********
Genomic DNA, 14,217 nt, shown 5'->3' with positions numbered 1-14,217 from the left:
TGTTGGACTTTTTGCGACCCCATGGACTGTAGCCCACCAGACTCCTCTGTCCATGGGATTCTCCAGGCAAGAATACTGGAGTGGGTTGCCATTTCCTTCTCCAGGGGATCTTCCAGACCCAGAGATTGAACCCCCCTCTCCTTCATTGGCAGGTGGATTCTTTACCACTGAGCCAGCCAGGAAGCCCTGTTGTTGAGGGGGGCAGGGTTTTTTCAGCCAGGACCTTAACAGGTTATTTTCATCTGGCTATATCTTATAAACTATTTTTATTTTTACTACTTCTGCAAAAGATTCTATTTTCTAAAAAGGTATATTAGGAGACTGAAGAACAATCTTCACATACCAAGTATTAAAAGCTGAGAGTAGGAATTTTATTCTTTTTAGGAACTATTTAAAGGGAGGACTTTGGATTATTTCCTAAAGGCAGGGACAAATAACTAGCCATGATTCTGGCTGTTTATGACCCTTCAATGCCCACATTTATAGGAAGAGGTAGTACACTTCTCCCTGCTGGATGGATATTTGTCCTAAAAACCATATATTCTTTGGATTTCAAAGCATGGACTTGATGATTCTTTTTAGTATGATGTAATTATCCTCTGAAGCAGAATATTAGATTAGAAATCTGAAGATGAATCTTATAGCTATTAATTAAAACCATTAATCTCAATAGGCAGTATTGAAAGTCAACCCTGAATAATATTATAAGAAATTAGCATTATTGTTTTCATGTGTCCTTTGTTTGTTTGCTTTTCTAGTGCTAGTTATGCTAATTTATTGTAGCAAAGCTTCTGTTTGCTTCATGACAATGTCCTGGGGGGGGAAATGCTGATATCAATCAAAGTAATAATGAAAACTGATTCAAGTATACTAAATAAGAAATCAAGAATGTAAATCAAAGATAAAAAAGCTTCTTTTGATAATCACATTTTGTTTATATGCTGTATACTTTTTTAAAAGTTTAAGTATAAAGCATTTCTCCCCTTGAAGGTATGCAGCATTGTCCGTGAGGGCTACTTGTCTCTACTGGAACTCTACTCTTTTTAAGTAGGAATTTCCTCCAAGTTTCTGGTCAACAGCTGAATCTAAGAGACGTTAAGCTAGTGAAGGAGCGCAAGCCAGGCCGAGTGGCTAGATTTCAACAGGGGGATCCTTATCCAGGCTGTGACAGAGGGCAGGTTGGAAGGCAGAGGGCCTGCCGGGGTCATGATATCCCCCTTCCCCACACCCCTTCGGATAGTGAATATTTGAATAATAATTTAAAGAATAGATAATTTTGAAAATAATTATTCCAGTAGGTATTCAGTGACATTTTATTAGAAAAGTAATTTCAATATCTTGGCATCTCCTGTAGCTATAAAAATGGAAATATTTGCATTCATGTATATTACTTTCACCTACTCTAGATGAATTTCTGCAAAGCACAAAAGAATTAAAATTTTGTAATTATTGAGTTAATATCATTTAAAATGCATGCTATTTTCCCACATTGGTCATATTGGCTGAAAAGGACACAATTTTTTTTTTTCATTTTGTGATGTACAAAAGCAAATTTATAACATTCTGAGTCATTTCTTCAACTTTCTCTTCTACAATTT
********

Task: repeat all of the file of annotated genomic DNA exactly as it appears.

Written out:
Genomic DNA, 14,217 nt, shown 5'->3' with positions numbered 1-14,217 from the left:
TGTTGGACTTTTTGCGACCCCATGGACTGTAGCCCACCAGACTCCTCTGTCCATGGGATTCTCCAGGCAAGAATACTGGAGTGGGTTGCCATTTCCTTCTCCAGGGGATCTTCCAGACCCAGAGATTGAACCCCCCTCTCCTTCATTGGCAGGTGGATTCTTTACCACTGAGCCAGCCAGGAAGCCCTGTTGTTGAGGGGGGCAGGGTTTTTTCAGCCAGGACCTTAACAGGTTATTTTCATCTGGCTATATCTTATAAACTATTTTTATTTTTACTACTTCTGCAAAAGATTCTATTTTCTAAAAAGGTATATTAGGAGACTGAAGAACAATCTTCACATACCAAGTATTAAAAGCTGAGAGTAGGAATTTTATTCTTTTTAGGAACTATTTAAAGGGAGGACTTTGGATTATTTCCTAAAGGCAGGGACAAATAACTAGCCATGATTCTGGCTGTTTATGACCCTTCAATGCCCACATTTATAGGAAGAGGTAGTACACTTCTCCCTGCTGGATGGATATTTGTCCTAAAAACCATATATTCTTTGGATTTCAAAGCATGGACTTGATGATTCTTTTTAGTATGATGTAATTATCCTCTGAAGCAGAATATTAGATTAGAAATCTGAAGATGAATCTTATAGCTATTAATTAAAACCATTAATCTCAATAGGCAGTATTGAAAGTCAACCCTGAATAATATTATAAGAAATTAGCATTATTGTTTTCATGTGTCCTTTGTTTGTTTGCTTTTCTAGTGCTAGTTATGCTAATTTATTGTAGCAAAGCTTCTGTTTGCTTCATGACAATGTCCTGGGGGGGGAAATGCTGATATCAATCAAAGTAATAATGAAAACTGATTCAAGTATACTAAATAAGAAATCAAGAATGTAAATCAAAGATAAAAAAGCTTCTTTTGATAATCACATTTTGTTTATATGCTGTATACTTTTTTAAAAGTTTAAGTATAAAGCATTTCTCCCCTTGAAGGTATGCAGCATTGTCCGTGAGGGCTACTTGTCTCTACTGGAACTCTACTCTTTTTAAGTAGGAATTTCCTCCAAGTTTCTGGTCAACAGCTGAATCTAAGAGACGTTAAGCTAGTGAAGGAGCGCAAGCCAGGCCGAGTGGCTAGATTTCAACAGGGGGATCCTTATCCAGGCTGTGACAGAGGGCAGGTTGGAAGGCAGAGGGCCTGCCGGGGTCATGATATCCCCCTTCCCCACACCCCTTCGGATAGTGAATATTTGAATAATAATTTAAAGAATAGATAATTTTGAAAATAATTATTCCAGTAGGTATTCAGTGACATTTTATTAGAAAAGTAATTTCAATATCTTGGCATCTCCTGTAGCTATAAAAATGGAAATATTTGCATTCATGTATATTACTTTCACCTACTCTAGATGAATTTCTGCAAAGCACAAAAGAATTAAAATTTTGTAATTATTGAGTTAATATCATTTAAAATGCATGCTATTTTCCCACATTGGTCATATTGGCTGAAAAGGACACAATTTTTTTTTTTCATTTTGTGATGTACAAAAGCAAATTTATAACATTCTGAGTCATTTCTTCAACTTTCTCTTCTACAATTT